A retro journalist internet manifesto from Cardiff Journalism School

Our world is full of ideas, and knowing which are the good ones and which are bad ones is often impossible.

For example;

  • Lets write a manifesto about all the things that a journalist should do online. Ok good idea.
  • Then lets put it online where only those who have access to the internet and are already ‘engaged in the conversation’ can see it.  Bad idea but a very valid point!

People who are for online multi media, and want to drag journalism kicking and screaming into the virtual age are those who are reading this blog.

An important silent group

The public who still enjoy reading newspapers in print rather than on e-books, and who stay up to listen to Nick Grimshaw talk about new music, rather than listening to a podcast are silent in these discussions.

I love the internet, but sometimes I have to fight an implus that says I don’t want to share all my information online or even discuss things online.

Blogging and having an online presence is something I have slowly grown used to. The internet has evolved a space in my life style, and while travelling I really missed my internet interaction.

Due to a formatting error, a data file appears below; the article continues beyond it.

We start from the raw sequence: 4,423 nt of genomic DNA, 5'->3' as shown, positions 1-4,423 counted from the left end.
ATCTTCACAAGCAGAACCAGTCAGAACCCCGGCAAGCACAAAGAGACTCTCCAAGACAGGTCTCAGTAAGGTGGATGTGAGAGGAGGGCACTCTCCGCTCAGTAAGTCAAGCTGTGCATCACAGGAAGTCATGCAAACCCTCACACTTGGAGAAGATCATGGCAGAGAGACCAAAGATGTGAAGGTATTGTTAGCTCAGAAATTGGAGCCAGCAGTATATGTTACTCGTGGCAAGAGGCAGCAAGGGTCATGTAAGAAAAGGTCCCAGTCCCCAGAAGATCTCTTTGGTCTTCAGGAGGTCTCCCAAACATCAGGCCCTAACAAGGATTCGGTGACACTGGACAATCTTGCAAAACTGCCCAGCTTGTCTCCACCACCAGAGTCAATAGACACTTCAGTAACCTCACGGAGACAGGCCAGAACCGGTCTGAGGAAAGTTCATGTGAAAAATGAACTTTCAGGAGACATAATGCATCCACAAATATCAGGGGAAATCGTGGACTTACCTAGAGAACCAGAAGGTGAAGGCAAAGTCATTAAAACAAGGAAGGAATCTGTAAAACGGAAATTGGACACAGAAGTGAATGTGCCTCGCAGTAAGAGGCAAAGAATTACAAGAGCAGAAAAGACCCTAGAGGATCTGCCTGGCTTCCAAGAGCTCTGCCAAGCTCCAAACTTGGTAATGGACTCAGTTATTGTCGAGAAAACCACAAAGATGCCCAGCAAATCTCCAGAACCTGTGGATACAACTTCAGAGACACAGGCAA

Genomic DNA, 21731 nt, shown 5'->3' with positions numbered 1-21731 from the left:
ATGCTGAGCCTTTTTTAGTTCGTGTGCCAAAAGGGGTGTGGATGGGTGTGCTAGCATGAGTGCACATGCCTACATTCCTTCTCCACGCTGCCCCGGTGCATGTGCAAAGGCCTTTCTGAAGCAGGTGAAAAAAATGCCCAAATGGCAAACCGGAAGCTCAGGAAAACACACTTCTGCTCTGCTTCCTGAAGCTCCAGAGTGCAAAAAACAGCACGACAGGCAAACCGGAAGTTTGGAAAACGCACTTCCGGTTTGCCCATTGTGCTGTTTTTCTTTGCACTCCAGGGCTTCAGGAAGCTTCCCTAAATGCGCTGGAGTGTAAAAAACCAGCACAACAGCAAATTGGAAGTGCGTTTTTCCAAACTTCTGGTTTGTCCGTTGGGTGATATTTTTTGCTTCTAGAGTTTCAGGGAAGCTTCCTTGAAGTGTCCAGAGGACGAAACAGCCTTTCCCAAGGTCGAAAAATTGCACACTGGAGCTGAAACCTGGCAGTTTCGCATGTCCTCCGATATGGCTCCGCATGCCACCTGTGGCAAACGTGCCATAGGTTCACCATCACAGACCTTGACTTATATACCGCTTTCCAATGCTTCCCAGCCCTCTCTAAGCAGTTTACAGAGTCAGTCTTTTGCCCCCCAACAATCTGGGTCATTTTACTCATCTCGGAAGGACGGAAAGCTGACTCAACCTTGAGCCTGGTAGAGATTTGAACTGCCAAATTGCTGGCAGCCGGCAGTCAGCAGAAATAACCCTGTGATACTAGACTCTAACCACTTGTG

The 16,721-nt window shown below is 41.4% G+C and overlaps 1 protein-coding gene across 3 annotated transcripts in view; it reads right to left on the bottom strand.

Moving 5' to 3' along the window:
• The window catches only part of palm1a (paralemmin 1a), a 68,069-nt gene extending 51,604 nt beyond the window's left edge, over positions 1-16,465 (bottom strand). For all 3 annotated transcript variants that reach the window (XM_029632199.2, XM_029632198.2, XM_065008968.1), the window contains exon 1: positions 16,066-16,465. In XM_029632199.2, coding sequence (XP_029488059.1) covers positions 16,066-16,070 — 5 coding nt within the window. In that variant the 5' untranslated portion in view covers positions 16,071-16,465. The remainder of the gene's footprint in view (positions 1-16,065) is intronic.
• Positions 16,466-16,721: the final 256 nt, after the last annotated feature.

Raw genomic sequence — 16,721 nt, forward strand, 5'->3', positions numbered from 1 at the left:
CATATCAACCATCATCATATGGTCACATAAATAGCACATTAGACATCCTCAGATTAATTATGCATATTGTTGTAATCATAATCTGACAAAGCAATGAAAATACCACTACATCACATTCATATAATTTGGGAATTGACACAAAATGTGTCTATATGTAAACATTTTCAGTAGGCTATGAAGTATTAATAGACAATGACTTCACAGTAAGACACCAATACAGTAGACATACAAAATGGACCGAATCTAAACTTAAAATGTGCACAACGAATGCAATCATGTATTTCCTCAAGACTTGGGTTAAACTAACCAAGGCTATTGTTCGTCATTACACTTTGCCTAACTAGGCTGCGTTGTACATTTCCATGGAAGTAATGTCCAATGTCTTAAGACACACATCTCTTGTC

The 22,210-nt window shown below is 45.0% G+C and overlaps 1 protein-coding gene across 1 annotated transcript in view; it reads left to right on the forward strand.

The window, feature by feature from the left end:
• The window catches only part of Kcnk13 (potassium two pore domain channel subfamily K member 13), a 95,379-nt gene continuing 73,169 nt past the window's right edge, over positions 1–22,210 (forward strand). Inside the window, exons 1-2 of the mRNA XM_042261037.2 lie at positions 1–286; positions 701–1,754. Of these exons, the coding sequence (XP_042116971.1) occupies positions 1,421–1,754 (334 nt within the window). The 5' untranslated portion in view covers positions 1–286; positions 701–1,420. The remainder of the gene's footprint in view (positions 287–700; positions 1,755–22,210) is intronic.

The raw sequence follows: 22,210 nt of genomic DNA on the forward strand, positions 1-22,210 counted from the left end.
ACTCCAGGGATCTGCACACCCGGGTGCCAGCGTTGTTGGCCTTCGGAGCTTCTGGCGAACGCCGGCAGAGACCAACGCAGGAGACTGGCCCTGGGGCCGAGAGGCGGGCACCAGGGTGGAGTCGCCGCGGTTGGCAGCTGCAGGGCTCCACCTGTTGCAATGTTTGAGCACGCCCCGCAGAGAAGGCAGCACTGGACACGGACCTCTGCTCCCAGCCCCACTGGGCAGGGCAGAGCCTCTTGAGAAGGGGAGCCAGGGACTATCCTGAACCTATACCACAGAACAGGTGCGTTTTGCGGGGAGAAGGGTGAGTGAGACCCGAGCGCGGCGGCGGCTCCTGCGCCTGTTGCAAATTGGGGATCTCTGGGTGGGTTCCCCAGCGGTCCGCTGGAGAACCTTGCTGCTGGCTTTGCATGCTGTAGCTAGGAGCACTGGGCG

So yes, I agree, the modern journalist should be online and interactive. Versitile with twitter, flickr, google, yahoo, and any other account which allows us to interact with a wider audience and to escape from our fortresses!

But I don’t think we should forget or ignore the feelings of people who are a silent.

A silent group

Part of that previously silent group is made up of journalism students, who thanks to our loverly lectures have been forced to start blogs. Please don’t think that I think I believe this is a negative. I particularly enjoy blogging especially about my specialist subject.

New technology is frightening to journalists, leaving the fortress is frightening, the ‘people formerly known as the audience are frightening!’. Broadcasters are always told we should try and be as impartial as possible, so to then be told to offer opinion through a blog is a bit scary!

But in the spirit of journalism I enclose below my manifesto of all the things we love about old journalism, a list of reasons why we became journalists, before it is all consinded to the waste bin by the IT age.

  • Tweed jackets, smoking pipes, and Cronkite (see good luck and good night for the imagery).
  • That a birthday announcement in the Thame Gazette (my local paper) was the pinacle of cool.
  • Records were on tape, and we had to rewind them by sticking our fingers in the little holes. My first tape was Hanson…. so proud!
  • The news was at 9 oclock meaning that we could watch it before going to bed.
  • Getting your name read out on your local radio station made you really cool amoungst your school friends.
  • We believed that being a journalist would earn you money and we all wanted to be Micheal Parkinson.
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